Centuries Anonymous

I wish I could push you towards the sky so that you might fall down again and land upon my breast and drive me so deep into the soil that we lay undiscovered for centuries.

33 • Fall 2022


Audrey Magill Medium Statement: Digital art

Maracas Make Unsuitable Lullabies Emma DiValentino

At the breakfast table, while my family slurped their cereal, I told them how her wings fluttered so fast I could hardly see them like a hummingbird’s. I told them how her hair appeared strategically uncombed as it landed lightly on her shoulders; how it bounced slowly as she moved, as if she was entirely unbound, even to time. When I was young, my family anxiously awaited the moment they’d hear my footfalls, landing in offbeat skips as I made my way down to the kitchen. Now, I hesitate to tell the stories at all. By seventeen, I am no longer my parent’s creative, adorable storyteller. By eighteen, I am their daughter: a “potentially crazy” troublemaker that despite their efforts, simply cannot get a grip. My brother that once beamed excitedly and leaned in as close as possible to me, hoping that if he clothed himself in my presence, the fairy would visit him too; now makes a point of avoiding his embarrassing, delusional sister in the hallways at school–only speaking to me to ask me to buy him cigarettes or to aid his cover story to our parents. I tell him cancer will kill him. He shrugs and we walk the five minutes to the corner store. It’s become our Friday night routine.

I have a drawer that rattles with each opening–stocked to the brim with prescription drugs; it’s become a makeshift maraca. Most of them are from outdated treatment plans, but I keep them. I like how they’ve become a part of my mornings: throw on a t-shirt, a pair of jeans, and open my drawer of maracas to remind myself that I am not crazy. Despite attempts made by my parents and my doctors to drown out the fairy with prescription drugs, each night I see her through eyelids heavy with sedation, sitting on my windowsill––a tiny being of resistance. Lately, she’s taken to singing the blues. On the days when I am awake enough to listen, she tells me stories of her travels and of the extraordinary people and beings she has met. She’s the only being that still treats me like a human and not like some feral thing to be dealt with and endured. Each morning, I get dressed and take my medication because at the end of the day, I know she will still be there. At sunset, I will prop open my window and wait in the darkness, letting the cool air caress my skin. Before long she will flutter in on the breeze. And when the two of us are only shadows lit by starlight and her sweet lullabies, we will be together as two things that should not exist.

35 • Fall 2022

a space-time message to my twelve-year-old self (9/8/22) Liah Argiropoulos

In case you were wondering, I still listen to sad music on public transportation Especially when the weather starts to dip Into orange lamp and throw blanket territory I don’t really care for snow anymore, I do still cry on most holidays, though I’m sure it’s not for the same reasons you do I wish my parents could still hug me exactly when I need it (Seriously, take advantage of that) And I often do still feel like I’m too funny for my own good, Like there’s a cellophane screen Between me and the world around me. (Can anyone else see it?) I still listen to Franz Ferdinand And I hear your goofy laugh in the drum-n-bass intros Before we’d trained it away into a conventional giggle The way you’d “forget” to take your makeup off on Friday nights So you could pretend you’d spent the night clubbing, or whatever the big girls did Really, you’d just cried yourself to sleep I go to parties dressed as you now, trying To make up for whatever we thought we’d lost Sloppy braids and messy eyeliner, Slamming back shots and still feeling twelve You wanted to be a rhythm guitarist with a candy apple red Fender Stratocaster Footsteps crunching in the two-day-old snow as you pretended you were running away I still don’t know what you were running from I don’t think I’ll ever know what you were running from But in my dreams, you’re still running. American Literary Magazine • 36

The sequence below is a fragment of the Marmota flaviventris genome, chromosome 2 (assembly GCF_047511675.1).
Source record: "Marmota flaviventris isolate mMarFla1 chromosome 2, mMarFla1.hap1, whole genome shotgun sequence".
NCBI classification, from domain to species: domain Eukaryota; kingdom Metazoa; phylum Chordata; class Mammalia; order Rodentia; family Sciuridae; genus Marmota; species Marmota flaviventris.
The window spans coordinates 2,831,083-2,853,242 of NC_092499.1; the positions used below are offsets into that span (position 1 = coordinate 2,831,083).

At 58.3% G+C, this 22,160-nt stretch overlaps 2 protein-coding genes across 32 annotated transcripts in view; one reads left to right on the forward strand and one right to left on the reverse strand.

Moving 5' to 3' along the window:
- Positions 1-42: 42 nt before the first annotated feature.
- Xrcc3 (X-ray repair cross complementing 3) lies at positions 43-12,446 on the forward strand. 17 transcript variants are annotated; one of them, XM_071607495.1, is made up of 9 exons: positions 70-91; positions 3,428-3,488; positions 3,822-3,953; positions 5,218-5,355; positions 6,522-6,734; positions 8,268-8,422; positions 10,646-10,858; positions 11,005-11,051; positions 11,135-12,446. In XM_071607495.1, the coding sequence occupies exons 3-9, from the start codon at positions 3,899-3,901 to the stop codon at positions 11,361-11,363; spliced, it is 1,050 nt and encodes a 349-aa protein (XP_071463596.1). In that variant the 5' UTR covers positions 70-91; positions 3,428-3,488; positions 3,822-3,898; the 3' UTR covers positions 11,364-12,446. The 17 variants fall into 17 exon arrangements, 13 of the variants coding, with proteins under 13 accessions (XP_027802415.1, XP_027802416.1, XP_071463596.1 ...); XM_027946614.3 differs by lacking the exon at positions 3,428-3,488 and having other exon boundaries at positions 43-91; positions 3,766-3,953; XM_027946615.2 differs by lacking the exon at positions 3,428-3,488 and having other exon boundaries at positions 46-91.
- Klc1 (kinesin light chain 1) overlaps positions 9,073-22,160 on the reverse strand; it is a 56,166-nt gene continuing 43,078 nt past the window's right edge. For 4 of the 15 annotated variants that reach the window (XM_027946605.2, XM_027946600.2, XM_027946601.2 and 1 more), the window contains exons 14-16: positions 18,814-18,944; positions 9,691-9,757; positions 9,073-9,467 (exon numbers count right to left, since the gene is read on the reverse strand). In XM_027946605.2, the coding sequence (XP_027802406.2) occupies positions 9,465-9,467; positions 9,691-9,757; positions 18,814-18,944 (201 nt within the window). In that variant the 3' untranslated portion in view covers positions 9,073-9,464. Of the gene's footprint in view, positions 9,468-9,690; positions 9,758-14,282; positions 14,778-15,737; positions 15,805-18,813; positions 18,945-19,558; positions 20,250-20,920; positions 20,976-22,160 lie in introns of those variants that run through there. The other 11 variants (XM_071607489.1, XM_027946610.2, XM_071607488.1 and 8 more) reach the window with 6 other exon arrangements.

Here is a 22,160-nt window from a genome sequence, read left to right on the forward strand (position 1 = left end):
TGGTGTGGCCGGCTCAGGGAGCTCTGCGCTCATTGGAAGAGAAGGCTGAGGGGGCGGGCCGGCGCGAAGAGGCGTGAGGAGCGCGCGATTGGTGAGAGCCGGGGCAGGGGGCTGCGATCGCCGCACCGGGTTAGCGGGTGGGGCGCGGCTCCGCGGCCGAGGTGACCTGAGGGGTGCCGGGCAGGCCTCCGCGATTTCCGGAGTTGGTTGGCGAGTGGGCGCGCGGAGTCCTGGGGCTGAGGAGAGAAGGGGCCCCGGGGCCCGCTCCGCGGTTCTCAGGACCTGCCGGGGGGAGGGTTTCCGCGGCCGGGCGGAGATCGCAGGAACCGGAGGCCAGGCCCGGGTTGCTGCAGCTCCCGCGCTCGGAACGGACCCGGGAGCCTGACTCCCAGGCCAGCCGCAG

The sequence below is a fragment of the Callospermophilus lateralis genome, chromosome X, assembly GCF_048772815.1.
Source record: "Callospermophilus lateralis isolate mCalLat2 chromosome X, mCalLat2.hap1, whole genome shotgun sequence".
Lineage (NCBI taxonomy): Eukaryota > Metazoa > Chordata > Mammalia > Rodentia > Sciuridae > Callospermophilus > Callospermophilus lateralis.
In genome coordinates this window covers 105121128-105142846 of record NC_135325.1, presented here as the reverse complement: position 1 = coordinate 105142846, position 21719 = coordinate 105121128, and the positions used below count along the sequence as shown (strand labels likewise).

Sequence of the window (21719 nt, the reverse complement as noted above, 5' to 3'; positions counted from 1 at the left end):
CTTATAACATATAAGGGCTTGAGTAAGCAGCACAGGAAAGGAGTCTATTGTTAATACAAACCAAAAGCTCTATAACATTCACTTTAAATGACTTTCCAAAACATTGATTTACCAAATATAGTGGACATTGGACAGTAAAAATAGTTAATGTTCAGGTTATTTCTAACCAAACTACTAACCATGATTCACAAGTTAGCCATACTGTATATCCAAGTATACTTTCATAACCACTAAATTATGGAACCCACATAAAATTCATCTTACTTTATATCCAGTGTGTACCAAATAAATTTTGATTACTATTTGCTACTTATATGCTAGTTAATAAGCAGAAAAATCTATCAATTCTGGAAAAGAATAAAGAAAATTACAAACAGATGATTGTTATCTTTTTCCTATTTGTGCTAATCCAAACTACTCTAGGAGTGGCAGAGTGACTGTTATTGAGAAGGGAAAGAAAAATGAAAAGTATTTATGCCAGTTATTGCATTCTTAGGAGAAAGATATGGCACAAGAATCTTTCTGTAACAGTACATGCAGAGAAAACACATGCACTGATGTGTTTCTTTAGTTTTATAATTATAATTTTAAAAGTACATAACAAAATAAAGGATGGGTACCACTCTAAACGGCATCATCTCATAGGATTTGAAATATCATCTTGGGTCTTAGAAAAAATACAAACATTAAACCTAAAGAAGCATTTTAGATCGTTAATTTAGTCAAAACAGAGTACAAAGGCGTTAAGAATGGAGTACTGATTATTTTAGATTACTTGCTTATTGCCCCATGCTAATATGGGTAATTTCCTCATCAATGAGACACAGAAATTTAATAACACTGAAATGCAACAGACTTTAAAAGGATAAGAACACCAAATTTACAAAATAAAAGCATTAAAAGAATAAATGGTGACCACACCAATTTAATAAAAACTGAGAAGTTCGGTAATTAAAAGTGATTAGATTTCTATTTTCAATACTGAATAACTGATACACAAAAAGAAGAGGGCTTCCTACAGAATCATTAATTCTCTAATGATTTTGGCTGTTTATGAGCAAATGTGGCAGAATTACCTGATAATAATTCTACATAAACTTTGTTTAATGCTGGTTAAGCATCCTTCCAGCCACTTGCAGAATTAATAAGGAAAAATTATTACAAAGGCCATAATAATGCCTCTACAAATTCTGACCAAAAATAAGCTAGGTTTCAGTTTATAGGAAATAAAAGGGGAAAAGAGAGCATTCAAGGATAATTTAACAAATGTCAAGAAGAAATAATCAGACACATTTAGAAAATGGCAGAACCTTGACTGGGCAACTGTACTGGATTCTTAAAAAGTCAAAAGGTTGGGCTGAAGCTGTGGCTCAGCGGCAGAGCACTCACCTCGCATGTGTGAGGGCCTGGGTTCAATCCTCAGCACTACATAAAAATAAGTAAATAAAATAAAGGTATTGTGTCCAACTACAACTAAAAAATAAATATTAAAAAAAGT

tomato season

Heather Roselle

37 • Fall 2022

Luca II (7/14/22) Liah Argiropoulos I July 14th, 2014 I wrote the date On an unopened can of Coca-Cola Share a Coke with your soulmate. It’s still buried deep in my childhood closet Somewhere, in the hopes that I’d become a twentysomething bombshell, Or at least not that klutzy twelve-year-old anymore, Obsessed with soulmates, the idea that Some Man, somewhere, would Consider me the only girl on the planet, And dance with me in the kitchen, And I’m really not sure I got any further than that in my description. And now I’m twentysomething but I’m no bombshell, Still klutzy and no longer twelve but Permathirteen, Long-surrendered Dreams of growing up to be a Beastie Boy, Some dumb girl held together by Liz Phair and knee braces, Subtweets juxtaposing my friends saying you got this, Veruca Salt and pink sunglasses.

We’re not sharing that fuckin’ Coke, Half ‘cuz it’s probably fuckin’ moldy by now, Half ‘cuz it says In the Instruction Manual To Being My Boyfriend We’re not sharing drinks. And you don’t touch me, Apart from shoulder taps and Pulling me by the arm out of harm’s way, And maybe an affectionate gesture On weekends and holidays But only when I initiate it. ‘Cuz my therapist I ghosted said Love is friendship caught on fire But I think I misinterpreted Because I’m not burning alive And actually I’m not even warm, It’s kinda like when you were little and You were really cold at recess or whatever And you’d visualize a fireplace In that part of your imagination Right behind your eyelids, Some nondescript brick walls and a pile of logs, A mantle with faceless photos, And it would trick you into thinking you were warm. I think that’s what’s going on.